Academic journal article Educational Technology & Society

Language Learning in Virtual Reality Environments: Past, Present, and Future

Academic journal article Educational Technology & Society

Language Learning in Virtual Reality Environments: Past, Present, and Future

Article excerpt


The recent rapid advances in and popularity of wireless communication and multimedia environments have resulted in language learning in a virtual reality (VR) environment [a so-called virtual learning environment (VLE)] receiving considerable attention in the past few years. In the early stage, VR generally involved only small representations of content area or domains designed to "bridge the gap between reality and abstract knowledge by the discovery method" (Lee, 1999, p. 72). In order to create such environments, the systems were commonly theme-based and comprised a full integration of artificial intelligence and a wide variety of social communication tools. Because of its features, VR was quickly introduced to promote authentic and immersive learning environments.

VR tools nowadays are a far cry from early two-dimensional (2D) text-based online VR environments, such as multiuser domains (MUDs) and MUD, object oriented (MOO), to which multiple users can be connected at the same time. Current VLEs have evolved to be more sophisticated and interactive with a high degree of visual appeal, allowing a wide range of interlocutors to communicate, cooperate, and compete through customized three-dimensional (3D) virtual spaces and avatars. Currently there are several VR tools in the market; Sykes et al. (2008) categorized VR based on its original design purposes into three types: open social virtualities, massively multiplayer online games (MMOGs), and synthetic immersive environments (SIEs). Open social virtualities, such as Second Life (SL), OpenSimulator, and Active Worlds (AW), allow the users to immerse themselves in a wide variety of social contexts, participating in individual and group activities, and letting them create and trade virtual properties and services with one another. MMOGs, such as World of Warcraft (WoW), emphasize more role-playing functions, and involve hundreds or even thousands of players cooperating and competing with each other simultaneously based on their selected race, class, or profession. However, Sykes et al. (2008) considered that the above two types of VR were originally developed for commercial and business use. In contrast, an SIE emphasizes its educational objectives by carefully incorporating pedagogy into the immersive spaces. Regardless of the original purposes for which VLEs were designed, researchers in the computer-assisted language learning (CALL) field have tried to employ pedagogical principles and practices that are innovative and theoretically grounded to understand the pedagogical values of VLEs in language learning.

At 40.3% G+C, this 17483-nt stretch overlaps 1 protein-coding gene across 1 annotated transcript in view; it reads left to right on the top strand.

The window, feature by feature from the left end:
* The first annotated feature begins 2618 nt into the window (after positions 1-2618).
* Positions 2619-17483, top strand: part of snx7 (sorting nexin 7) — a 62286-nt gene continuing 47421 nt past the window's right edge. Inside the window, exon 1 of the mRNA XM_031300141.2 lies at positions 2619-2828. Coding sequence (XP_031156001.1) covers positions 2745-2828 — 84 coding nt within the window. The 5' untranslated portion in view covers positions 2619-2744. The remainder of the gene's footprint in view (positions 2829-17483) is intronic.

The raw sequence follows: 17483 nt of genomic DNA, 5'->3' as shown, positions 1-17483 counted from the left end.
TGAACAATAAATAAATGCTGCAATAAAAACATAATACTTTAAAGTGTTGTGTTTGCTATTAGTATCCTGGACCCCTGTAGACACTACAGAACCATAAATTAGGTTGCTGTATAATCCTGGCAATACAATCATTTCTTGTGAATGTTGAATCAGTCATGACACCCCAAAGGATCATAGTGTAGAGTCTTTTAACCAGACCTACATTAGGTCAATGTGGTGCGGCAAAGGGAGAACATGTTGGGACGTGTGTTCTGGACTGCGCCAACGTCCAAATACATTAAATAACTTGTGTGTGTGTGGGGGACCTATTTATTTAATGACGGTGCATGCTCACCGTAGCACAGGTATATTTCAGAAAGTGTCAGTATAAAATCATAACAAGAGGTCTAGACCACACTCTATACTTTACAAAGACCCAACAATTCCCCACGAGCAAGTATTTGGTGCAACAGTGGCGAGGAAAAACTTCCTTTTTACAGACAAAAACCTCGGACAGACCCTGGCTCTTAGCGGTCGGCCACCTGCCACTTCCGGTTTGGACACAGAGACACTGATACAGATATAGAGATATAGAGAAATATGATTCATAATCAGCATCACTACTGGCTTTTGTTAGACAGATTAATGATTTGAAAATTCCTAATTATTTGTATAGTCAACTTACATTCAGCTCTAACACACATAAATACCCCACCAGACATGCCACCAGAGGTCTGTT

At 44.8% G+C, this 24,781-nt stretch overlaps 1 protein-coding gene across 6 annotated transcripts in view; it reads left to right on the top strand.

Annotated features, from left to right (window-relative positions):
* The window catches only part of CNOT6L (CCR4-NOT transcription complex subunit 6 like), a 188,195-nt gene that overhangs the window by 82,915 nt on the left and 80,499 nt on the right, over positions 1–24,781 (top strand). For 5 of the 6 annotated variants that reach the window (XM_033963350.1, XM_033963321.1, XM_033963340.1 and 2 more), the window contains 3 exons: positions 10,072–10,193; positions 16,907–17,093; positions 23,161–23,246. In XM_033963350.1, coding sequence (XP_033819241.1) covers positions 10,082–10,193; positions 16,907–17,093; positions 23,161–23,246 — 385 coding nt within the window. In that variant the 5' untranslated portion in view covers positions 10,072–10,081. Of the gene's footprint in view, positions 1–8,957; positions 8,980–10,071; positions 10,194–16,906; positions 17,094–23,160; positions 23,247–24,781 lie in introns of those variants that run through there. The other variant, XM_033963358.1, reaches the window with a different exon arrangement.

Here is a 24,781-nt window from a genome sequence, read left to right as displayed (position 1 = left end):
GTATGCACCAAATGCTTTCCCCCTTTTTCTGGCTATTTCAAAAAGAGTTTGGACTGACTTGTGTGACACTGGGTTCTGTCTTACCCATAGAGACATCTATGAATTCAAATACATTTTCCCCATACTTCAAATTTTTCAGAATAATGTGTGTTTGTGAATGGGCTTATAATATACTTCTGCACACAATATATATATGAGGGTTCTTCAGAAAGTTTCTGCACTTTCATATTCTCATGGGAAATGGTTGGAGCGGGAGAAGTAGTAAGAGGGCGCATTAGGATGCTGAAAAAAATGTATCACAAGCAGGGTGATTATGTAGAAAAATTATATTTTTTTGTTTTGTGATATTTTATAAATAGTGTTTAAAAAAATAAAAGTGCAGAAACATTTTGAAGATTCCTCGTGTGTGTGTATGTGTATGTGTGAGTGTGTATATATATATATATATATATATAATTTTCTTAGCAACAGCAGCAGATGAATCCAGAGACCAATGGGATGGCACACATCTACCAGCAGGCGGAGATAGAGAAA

Given the above background on how VR emerged and has been categorized, it is useful to define VR so as to reflect its development as a state-of-the-art technology. Based on a thorough review of the definitions proposed by other researchers, Smart et al. (2007) offered the following core definition of VR: a system that aims to bring simulated real-life experiences, providing topography, movement, and physics that offer the illusion of being there.

Review of VR and simulation research

Several journal articles conducting meta-analysis have attempted to identify the characteristics and challenges of VR in technology-enhanced learning research. Lee (1999) analyzed 19 studies to determine the effectiveness of computer-simulated environments by investigating the relationship between 2 forms (i.e., pure and hybrid) and 2 modes of instructions (i.e., presentation and practice). That study revealed that within either the presentation or practice mode, hybrid simulation (which has expository instructional features) is much more effective than pure simulation (which does not integrate any specific directions and explanations). Schwienhorst (2002) examined the state of VR in second-language (L2) acquisition with the aim of identifying the common problems encountered and the role of VR in CALL research. Researchers in the 1990s seemed to agree that VR can promote constructivist activities and learner engagement (i. …

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